Throw in the Towel: 10 Boxers Who Should Seriously Consider Retirement
When does a boxer retire? Does he do it when he feels like he's financially secure? When he feels like he's gotten all the fight out of his system? When he's accomplished everything he wanted or realized that he just doesn't have what it takes to keep fighting anymore?
Sometimes a boxer just needs to know when to throw in the towel and call it quits on his career. Boxing is a brutal sport and the longer boxers stay in it, the more punishment they'll receive on their end.
When a boxer stays too long in the sport, they sustain more damage than they've ever received in their whole career. Sadly, sometimes once great boxers become names for younger boxer's careers because they've stayed in the ring too long.
Here is a list of boxers who I feel should either retire now or some time in the near future. Their time in this sport has either come, is here or is coming up soon.
Roy Jones Jr. (54-8, 40 KO)
Ethan Miller/Getty Images
Seriously, this guy's been hurt way to many times in the past few years.
Now, you're probably thinking that Jones retired already after his devastating knockout by the hands of Denis Lebedev (skip to 2:40). Jones actually stated during the Froch and Johnson fight that he isn't retiring just yet.
Jones really needs to thinking about retiring—he has lost three of his last three fights. He lost two in brutal knockouts by Lebedev and Danny Green and one incredibly boring, uneventful and foul-filled match against fellow old man Bernard Hopkins.
Jones needs to realize that he's way past his prime before he gets seriously hurt even more.
Right now he's acting like a punching bag for his opponents and he's absorbing more punishment than he did when he was in his prime. He's being used as a name right now to add on to his opponents' resumes.
He has already left his mark in boxing by being the first person to win both a middleweight belt and a heavyweight belt in over 100 years. Jones also held an impressive seven belts at once in the light heavyweight division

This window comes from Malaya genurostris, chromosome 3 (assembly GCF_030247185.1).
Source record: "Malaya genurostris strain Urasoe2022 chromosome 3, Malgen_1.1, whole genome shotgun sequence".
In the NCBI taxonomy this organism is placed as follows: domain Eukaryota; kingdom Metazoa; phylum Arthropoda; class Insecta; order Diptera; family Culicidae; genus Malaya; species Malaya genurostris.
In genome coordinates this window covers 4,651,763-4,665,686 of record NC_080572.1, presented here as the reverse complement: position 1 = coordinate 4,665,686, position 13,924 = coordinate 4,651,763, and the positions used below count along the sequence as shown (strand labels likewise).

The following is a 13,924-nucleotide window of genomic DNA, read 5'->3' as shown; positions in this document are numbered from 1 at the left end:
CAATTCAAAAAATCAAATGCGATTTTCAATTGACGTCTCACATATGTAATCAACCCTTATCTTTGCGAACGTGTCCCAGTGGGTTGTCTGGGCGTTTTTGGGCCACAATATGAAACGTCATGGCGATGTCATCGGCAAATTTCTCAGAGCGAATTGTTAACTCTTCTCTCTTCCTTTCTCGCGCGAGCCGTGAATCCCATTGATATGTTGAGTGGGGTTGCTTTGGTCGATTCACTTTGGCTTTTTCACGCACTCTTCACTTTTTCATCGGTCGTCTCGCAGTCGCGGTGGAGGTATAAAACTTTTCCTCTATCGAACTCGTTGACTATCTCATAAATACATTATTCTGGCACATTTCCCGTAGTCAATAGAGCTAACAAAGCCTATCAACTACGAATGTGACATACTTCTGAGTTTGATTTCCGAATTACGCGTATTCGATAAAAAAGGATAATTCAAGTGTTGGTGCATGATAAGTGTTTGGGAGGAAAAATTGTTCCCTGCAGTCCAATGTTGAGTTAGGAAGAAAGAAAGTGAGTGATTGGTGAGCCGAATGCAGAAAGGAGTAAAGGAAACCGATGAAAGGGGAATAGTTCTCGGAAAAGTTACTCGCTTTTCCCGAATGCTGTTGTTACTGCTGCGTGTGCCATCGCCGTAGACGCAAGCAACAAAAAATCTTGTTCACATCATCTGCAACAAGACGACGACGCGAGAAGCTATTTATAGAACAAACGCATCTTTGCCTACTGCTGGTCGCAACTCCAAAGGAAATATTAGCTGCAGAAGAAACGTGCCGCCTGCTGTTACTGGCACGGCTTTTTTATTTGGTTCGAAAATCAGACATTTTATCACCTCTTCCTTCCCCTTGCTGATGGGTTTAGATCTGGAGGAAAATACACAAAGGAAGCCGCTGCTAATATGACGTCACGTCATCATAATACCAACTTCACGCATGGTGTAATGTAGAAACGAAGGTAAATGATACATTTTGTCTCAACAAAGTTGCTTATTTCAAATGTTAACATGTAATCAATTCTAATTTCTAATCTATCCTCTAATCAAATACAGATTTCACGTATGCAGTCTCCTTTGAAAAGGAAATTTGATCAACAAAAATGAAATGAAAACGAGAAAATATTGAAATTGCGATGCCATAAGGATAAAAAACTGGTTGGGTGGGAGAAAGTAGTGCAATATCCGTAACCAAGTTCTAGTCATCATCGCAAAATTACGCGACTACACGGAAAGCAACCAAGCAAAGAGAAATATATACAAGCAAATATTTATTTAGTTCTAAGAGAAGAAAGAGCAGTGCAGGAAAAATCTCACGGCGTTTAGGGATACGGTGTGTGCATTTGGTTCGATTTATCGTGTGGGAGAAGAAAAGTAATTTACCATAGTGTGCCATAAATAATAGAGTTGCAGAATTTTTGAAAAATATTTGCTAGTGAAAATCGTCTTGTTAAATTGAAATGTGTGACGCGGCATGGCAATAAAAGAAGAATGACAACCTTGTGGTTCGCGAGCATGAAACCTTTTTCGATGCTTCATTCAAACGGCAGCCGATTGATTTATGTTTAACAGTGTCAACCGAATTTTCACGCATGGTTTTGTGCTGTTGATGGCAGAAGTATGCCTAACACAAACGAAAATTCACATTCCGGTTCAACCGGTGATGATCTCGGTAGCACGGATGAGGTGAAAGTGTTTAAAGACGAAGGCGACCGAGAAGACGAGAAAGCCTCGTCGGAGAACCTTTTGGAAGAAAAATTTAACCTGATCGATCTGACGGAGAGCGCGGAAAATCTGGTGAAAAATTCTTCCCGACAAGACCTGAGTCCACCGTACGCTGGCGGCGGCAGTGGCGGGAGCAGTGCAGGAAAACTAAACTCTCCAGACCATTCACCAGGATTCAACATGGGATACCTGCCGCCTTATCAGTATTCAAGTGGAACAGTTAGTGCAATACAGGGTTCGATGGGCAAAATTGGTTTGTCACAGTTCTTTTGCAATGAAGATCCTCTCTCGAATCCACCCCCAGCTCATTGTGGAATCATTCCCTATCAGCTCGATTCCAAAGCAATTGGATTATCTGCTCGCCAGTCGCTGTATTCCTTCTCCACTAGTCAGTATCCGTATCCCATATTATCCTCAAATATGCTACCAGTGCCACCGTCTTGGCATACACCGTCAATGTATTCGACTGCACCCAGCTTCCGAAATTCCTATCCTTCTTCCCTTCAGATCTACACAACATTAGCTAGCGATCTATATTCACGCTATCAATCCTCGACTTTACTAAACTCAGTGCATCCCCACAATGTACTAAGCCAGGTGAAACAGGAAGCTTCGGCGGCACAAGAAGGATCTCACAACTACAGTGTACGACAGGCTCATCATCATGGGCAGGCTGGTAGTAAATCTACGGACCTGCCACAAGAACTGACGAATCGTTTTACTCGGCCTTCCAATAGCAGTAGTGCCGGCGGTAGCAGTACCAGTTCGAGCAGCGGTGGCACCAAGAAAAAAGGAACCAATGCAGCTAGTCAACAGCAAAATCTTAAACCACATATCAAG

Evander Holyfield (44-10-2, 29 KO)
Slaven Vlasic/Getty Images
I really think Evander Holyfield should retire from boxing right now.
Holyfield had a senior citizen match earlier this year against Brian Nielsen.
Holyfield won't stop until he's a havyweight champion of the world again and we all know where that road leads. Any heavyweight boxer who wants a belt has to go through one of the Klitschko brothers and I think he could get seriously hurt in the process.
Holyfield actually came close to completing his goal when he took on WBA champ Valuev but came short. Since then Holyfield has taken on opponents who are as old as he is but whose skills and abilities were far below his own.
Holyfield has accomplished more than most boxers could ever hope for.
He is the former undisputed champion in the cruiserweight and heavyweight division. Holyfield is also probably the greatest cruiserweight in the history of boxing with his constant domination of the division throughout his career.
I think he needs to retire before he gets his wish, is granted a title shot and gets hurt.
Whatever happens though we should remember him for what he has done throughout his career—instead of his last couple of fights.
Antonio Tarver (28-6, 19 KO)
John Gichigi/Getty Images
I don't think that the Magic Man has it anymore.
If you don't know who Tarver is, he played Mason "The Line" Dixon in the final Rocky movie.
Tarver was the first man to successively defeat Roy Jones Jr. (I'm not counting Jones' DQ). Doing so, he won the WBC, WBA, IBO, WBF, IBA, NBA and The Ring light heavyweight Titles.
He's going to be facing off against Danny Green later this year. Before then he fought twice against Chad Dawson and once against Nagy Aguilera. Tarver lost to Dawson twice and was unable to land anything effective against the young fighter. Tarver beat Aguilera, but he was a less-than-stellar fighter who was making his heavyweight debut.